Cotton Carrier: Where do you call home?
Monika Deviat: I am based in Alberta, Canada.
CC: How long have you taken photographs for unprofessionally and professionally?
MD: I started as a concert photographer in 2008, mainly shooting heavy metal bands. In 2015, I transitioned from shooting stars on stage to stars in the sky. Night photography has become my favourite genre and it is what led me to landscape and adventure photography.
CC: How would you define your style as a photographer?
MD: To be completely honest, I never know how to answer this question. I shoot many different genres and in all sorts of conditions. I try to stay authentic to what I see and how I feel and shoot what is right for me and my vision while adapting to situations.
CC: Have you ever gone to photography school?
MD: I have no formal training in photography. I studied Physics and Mathematics at University, which I think helped me grasp technical concepts quickly. In photography, I am self-taught with the help of some friends. After all these years I love that I am still learning and experimenting.
CC: Where is your favourite place or thing to shoot?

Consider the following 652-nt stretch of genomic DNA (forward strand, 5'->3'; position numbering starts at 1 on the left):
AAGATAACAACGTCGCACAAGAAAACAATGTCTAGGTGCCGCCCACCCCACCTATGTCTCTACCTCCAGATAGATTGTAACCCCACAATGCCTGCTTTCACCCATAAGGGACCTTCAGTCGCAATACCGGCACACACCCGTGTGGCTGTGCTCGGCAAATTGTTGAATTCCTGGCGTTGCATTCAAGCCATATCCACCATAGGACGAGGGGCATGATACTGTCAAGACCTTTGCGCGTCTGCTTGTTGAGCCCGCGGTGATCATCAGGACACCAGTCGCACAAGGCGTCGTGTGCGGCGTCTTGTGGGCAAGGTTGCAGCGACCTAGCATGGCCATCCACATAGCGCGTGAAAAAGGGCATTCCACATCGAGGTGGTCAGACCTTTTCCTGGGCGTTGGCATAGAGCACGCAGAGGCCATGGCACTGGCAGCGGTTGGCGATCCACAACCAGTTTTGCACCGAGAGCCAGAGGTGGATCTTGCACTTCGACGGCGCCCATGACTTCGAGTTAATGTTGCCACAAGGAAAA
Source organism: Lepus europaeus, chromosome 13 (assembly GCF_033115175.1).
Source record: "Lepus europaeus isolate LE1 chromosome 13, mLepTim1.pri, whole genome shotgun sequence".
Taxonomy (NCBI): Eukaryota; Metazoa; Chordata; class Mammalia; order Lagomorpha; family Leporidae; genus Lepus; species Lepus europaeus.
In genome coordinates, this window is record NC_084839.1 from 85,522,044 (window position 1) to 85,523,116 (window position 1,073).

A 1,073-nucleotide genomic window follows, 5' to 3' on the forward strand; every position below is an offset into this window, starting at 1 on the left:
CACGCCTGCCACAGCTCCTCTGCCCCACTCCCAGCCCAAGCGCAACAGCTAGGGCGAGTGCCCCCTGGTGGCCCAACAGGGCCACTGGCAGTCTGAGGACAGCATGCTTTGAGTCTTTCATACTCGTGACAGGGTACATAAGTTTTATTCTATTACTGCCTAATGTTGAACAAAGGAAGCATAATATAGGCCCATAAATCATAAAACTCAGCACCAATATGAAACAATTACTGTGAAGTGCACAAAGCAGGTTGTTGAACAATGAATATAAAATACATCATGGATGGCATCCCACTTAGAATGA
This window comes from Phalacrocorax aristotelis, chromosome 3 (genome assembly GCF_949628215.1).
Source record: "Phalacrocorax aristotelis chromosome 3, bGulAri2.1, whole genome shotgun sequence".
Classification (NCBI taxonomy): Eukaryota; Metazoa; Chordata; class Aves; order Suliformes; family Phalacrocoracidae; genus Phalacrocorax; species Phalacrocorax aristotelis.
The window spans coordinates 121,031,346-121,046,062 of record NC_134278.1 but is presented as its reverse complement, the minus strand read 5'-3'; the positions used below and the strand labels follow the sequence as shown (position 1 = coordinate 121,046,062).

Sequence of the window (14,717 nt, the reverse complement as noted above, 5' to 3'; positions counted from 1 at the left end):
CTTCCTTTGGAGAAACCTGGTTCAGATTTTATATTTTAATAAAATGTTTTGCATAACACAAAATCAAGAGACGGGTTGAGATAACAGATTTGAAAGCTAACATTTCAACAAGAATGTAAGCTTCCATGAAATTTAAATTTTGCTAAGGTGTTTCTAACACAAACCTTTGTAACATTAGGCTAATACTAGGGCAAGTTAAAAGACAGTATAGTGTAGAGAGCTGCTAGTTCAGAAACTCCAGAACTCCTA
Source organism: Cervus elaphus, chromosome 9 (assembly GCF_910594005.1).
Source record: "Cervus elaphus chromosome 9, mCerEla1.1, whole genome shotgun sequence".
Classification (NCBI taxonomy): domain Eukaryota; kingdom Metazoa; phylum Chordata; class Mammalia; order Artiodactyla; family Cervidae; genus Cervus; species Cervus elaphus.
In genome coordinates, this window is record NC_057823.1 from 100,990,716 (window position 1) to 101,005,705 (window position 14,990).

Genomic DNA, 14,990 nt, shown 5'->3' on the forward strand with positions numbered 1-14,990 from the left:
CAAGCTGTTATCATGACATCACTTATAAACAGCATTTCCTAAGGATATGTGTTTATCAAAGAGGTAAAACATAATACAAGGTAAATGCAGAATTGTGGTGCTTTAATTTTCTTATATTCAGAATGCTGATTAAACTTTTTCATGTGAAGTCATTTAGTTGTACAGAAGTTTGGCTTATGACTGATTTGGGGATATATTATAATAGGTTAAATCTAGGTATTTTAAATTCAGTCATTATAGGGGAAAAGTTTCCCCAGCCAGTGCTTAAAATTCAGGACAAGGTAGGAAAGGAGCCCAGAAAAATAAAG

MD: The Milky Way is my favourite subject and I'm constantly trying to come up with new locations and ways to photograph it with a landscape.
CC: What Camera(s) / Lenses do you use?
MD: I use a Nikon z7ii, D850, and an Astro-modified D810.
One of my most used lenses is the Nikkor 14-24mm f2.8. I also have 24-70mm f2.8, 70-200 f2.8, 20mm f1.8, and 24-120mm f4.
Monika Deviat uses the CCS G3 Harness for her photography.
CC: What’s the craziest thing you’ve ever done to get “The Shot”?
MD: People are always telling me I am crazy for hiking and scrambling up mountains in the dark by myself. There was one night when I was photographing the Milky Way at 11,000ft along a mountain ridge in Alberta and watching a lightning storm a few valleys away. I was ready to go the moment it started moving towards me. I did have to start my descent in the dark.. and it was a long way to get down.
CC: Who has inspired you as a photographer?